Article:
For most of us, computers are relatively easy. We have grown up with them, spent years playing games on them, and, occasionally, even used them for productive purposes.
Our generation has embraced computers, technology, and the Internet like none before it.This has led to our generation having a strong proficiency to use computers for a ridiculous amount of tasks.
We are continually replacing the old paradigm with a newer, more digitally intertwined lifestyle. Things like shopping, ordering pizza, watching television shows, even talking to friends and colleagues, have been replicated and, often, enhanced through technology’s permeation into society. In so many ways, we have fought against the old ways, instead preferring to carve out a new path.
As this has unfolded, many people our age have viewed older generations as being too closed-minded when it comes to the digital era. We all have relatives who don’t own computers, don’t know how to send an e-mail, and don’t care to learn. Sometimes it seems frustrating that many people in older generations choose to close themselves off to our new advancements; it’s as if their closed-mindedness is limiting their ability to function in society.
Well, guess what? Our generation is probably much worse than those who came before us in learning and adopting things we don’t understand. Most of the people born into this digital era know more about computers than their parents ever will, even if they never take a course or try to learn about them.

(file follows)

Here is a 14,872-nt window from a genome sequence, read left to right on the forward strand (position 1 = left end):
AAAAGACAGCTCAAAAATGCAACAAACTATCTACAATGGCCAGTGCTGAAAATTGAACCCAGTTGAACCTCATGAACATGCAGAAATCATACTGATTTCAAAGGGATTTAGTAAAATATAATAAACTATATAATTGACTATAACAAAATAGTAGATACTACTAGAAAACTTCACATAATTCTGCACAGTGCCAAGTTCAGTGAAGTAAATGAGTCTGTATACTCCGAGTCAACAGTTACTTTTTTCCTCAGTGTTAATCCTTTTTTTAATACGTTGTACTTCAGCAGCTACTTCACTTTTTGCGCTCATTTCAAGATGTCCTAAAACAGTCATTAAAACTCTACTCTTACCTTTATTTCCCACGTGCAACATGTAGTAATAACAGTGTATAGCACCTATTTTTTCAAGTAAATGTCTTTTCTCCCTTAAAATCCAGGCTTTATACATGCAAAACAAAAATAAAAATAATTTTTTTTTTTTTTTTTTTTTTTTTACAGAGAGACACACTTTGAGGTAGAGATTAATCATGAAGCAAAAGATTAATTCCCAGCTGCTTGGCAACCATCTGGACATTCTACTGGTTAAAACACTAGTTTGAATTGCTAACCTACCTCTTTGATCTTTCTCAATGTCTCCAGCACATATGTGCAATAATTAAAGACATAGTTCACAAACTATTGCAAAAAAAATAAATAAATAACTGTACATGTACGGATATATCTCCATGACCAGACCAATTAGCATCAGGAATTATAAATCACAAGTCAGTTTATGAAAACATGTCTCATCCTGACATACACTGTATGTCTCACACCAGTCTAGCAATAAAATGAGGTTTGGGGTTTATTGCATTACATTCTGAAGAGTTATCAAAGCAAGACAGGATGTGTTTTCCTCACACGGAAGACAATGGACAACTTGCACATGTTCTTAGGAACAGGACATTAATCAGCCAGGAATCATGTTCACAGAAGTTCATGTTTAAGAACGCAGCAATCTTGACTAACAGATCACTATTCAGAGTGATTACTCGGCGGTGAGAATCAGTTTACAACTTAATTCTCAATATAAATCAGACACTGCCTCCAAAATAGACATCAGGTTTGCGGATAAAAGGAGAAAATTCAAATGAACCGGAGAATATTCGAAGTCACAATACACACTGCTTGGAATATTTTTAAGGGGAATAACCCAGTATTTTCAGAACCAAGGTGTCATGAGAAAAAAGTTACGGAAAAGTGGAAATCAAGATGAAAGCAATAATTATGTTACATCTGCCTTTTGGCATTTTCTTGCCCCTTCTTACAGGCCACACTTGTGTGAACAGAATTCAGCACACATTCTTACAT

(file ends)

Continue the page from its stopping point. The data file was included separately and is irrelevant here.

To many of us, technology comes so naturally, we can’t remember where we picked up these skills or why it would be hard for anyone to do something as simple as installing a program or uploading an email attachment.
But how many of you know how to fix a broken window, or a leaky pipe? How many of you know how to repair a starter, change your oil, or better yet — a tire? To many people in our generation, tasks like these feel beyond the scope of what they know. And yet, to generations before us, most of these tasks would be about as simple as installing and configuring new software
is to ours.
Somewhere along the way, we were betrayed by our own technological advancements. For all we’ve accomplished digitally, many of us have begun to forget or ignore the need for mechanical and other skills that our parents and grandparents seemed to have ingrained within them.
Many of us have sought out higher education to learn things that we never could otherwise, but forgot to learn things that everyone should know. Being a programmer sounds much easier to many people our age than being a plumber. To be fair, both are very difficult and require hard work, but neither is unattainable.
I’m not writing this to convince people to shed their technological shackles and run out into the world, but instead encouraging everyone out there to take the time to learn skills that don’t involve a keyboard.
Take the time to learn what you don’t know, and you’ll appreciate a world with even more possibilities than you realized before.
Because some problems require a computer, while others need a pipe wrench.